Look at it from another angle. The US dollar is also steadily depreciating in the long term against other major currencies. With no interest and with depreciation factored in China’s huge reserves, accumulated by extracting surpluses in its sweatshops, are steadily shrinking in value. The question which Beijing seeks to grapple is this. One way is to put these funds to work in investment-starved countries in Africa and Asia and assures themselves of returns for a long time to come. In some, the birds have come home to roost quite early. The grandiose Hambantota port project in Sri Lanka, which once had the same bunch of Indian “strategic thinkers” in a tizzy, hosts no ships and doesn’t earn very much. China is now pressuring Sri Lanka to service the debt and is seeking to extract some more in lieu of that. Much of the Hambantota investment has been recouped by China via material and labour supplied to complete the project. That’s why one prominent European commentator then called OBOR “One Belt, One Road and One Trap”.
Like Sri Lanka, some other intended beneficiaries have now begun to ask questions about the utility and intentions of OBOR. Pakistan’s Dawn newspaper has said: “But the main thrust of the plan actually lies in agriculture, contrary to the image of CPEC as a massive industrial and transport undertaking, involving power plants and highways. The plan acquires its greatest specificity, and lays out the largest number of projects and plans for their facilitation, in agriculture.” It then questions the benefits that will arise from linking mostly dry and barren Xinjiang, and in particular the predominantly Turkestani Muslim Kashgar prefecture with its restive four million people, to an increasingly water-starved and already much troubled Pakistan. Once when a Pakistani interlocutor at a Track-2 session asked me what then would be the economic gains to Pakistan, I replied they could sell tea and samosas to the traffic!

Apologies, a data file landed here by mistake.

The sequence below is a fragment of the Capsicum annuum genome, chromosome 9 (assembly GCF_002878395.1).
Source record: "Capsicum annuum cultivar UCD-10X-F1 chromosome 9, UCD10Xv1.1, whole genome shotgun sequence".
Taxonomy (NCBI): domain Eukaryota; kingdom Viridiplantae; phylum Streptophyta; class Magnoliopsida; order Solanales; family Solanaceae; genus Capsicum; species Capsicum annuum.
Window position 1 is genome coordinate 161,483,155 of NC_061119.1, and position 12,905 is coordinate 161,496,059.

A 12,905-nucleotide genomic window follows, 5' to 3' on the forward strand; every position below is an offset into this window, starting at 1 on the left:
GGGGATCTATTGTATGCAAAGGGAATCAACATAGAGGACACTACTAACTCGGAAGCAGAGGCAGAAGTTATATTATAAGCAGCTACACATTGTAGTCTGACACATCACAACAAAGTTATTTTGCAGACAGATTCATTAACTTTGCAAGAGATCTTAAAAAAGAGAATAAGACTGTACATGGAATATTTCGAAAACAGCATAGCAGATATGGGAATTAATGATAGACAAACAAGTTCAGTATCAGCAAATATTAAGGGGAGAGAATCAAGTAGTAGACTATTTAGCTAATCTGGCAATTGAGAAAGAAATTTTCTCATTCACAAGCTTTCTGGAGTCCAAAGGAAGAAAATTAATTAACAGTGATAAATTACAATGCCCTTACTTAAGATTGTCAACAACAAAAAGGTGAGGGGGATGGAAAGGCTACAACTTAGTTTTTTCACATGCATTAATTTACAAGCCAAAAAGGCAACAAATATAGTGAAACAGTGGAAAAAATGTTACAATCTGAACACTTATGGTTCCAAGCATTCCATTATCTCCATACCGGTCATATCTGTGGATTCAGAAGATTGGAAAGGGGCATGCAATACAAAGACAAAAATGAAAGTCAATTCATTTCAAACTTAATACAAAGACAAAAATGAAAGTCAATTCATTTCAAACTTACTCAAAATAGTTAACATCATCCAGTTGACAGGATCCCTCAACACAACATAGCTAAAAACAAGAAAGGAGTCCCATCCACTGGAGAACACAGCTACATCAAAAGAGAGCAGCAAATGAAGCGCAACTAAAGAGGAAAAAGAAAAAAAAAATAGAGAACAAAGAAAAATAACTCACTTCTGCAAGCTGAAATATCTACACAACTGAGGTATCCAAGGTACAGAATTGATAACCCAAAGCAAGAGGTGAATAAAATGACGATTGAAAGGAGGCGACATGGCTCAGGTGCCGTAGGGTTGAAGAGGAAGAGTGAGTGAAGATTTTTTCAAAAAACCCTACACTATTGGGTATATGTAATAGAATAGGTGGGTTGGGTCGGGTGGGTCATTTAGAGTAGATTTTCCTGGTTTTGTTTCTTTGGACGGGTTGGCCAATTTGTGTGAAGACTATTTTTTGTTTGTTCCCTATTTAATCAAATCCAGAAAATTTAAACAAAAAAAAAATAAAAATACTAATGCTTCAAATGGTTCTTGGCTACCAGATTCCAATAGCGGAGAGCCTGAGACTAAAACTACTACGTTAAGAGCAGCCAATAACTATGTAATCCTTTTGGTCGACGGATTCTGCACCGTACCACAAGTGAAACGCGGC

Much is being made about the overland link between China and Europe by rail and road links. Most commentators seem to miss that the Trans-Siberian Railway line from Vladivostok to Moscow is almost a hundred years old. Its capacity can be beefed up. Yet overland freight costs will always be much more expensive than sea freight costs. Business is about cutting costs and taking the least expensive option. No one with common sense will prefer to shift by land what can be shipped. Others make much of the so-called Malacca dilemma. The Arctic route is now opening up, and the real Malacca dilemma soon will be the rapid decrease in freighters through it. There is always the option of a canal for freighters across the Kra Isthmus, a project that will bring China and Japan much closer to India.
Mohan Guruswamy is a Trustee and a Distinguished Fellow of TPF. He is a prolific commentator on economic and security issues, and specialises on China.
This article was published earlier in Deccan Chronicle.